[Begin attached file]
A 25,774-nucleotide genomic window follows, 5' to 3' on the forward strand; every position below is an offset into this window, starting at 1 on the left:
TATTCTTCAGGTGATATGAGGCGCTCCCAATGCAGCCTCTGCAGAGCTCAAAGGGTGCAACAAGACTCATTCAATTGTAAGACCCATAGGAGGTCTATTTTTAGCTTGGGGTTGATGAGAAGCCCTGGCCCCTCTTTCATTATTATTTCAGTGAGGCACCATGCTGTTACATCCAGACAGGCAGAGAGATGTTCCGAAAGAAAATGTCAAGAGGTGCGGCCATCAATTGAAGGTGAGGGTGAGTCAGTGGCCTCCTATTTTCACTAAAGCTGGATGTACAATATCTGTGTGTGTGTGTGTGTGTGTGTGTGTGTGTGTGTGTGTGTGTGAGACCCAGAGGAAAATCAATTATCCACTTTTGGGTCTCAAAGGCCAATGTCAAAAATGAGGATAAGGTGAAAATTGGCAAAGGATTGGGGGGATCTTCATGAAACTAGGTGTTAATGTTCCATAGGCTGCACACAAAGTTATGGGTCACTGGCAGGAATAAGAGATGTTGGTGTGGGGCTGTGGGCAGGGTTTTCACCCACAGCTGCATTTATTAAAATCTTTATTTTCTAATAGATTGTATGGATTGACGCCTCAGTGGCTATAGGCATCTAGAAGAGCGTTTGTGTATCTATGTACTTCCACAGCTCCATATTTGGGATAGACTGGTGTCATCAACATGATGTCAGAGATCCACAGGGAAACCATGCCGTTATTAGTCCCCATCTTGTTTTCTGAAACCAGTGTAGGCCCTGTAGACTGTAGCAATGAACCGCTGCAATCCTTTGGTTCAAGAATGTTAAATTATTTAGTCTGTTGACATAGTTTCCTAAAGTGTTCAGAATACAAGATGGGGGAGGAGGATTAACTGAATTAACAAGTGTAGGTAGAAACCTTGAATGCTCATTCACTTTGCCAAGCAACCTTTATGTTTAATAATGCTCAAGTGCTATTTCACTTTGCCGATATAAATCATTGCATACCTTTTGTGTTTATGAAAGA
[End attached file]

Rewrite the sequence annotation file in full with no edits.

A 25,774-nucleotide genomic window follows, 5' to 3' on the forward strand; every position below is an offset into this window, starting at 1 on the left:
TATTCTTCAGGTGATATGAGGCGCTCCCAATGCAGCCTCTGCAGAGCTCAAAGGGTGCAACAAGACTCATTCAATTGTAAGACCCATAGGAGGTCTATTTTTAGCTTGGGGTTGATGAGAAGCCCTGGCCCCTCTTTCATTATTATTTCAGTGAGGCACCATGCTGTTACATCCAGACAGGCAGAGAGATGTTCCGAAAGAAAATGTCAAGAGGTGCGGCCATCAATTGAAGGTGAGGGTGAGTCAGTGGCCTCCTATTTTCACTAAAGCTGGATGTACAATATCTGTGTGTGTGTGTGTGTGTGTGTGTGTGTGTGTGTGTGTGTGTGAGACCCAGAGGAAAATCAATTATCCACTTTTGGGTCTCAAAGGCCAATGTCAAAAATGAGGATAAGGTGAAAATTGGCAAAGGATTGGGGGGATCTTCATGAAACTAGGTGTTAATGTTCCATAGGCTGCACACAAAGTTATGGGTCACTGGCAGGAATAAGAGATGTTGGTGTGGGGCTGTGGGCAGGGTTTTCACCCACAGCTGCATTTATTAAAATCTTTATTTTCTAATAGATTGTATGGATTGACGCCTCAGTGGCTATAGGCATCTAGAAGAGCGTTTGTGTATCTATGTACTTCCACAGCTCCATATTTGGGATAGACTGGTGTCATCAACATGATGTCAGAGATCCACAGGGAAACCATGCCGTTATTAGTCCCCATCTTGTTTTCTGAAACCAGTGTAGGCCCTGTAGACTGTAGCAATGAACCGCTGCAATCCTTTGGTTCAAGAATGTTAAATTATTTAGTCTGTTGACATAGTTTCCTAAAGTGTTCAGAATACAAGATGGGGGAGGAGGATTAACTGAATTAACAAGTGTAGGTAGAAACCTTGAATGCTCATTCACTTTGCCAAGCAACCTTTATGTTTAATAATGCTCAAGTGCTATTTCACTTTGCCGATATAAATCATTGCATACCTTTTGTGTTTATGAAAGA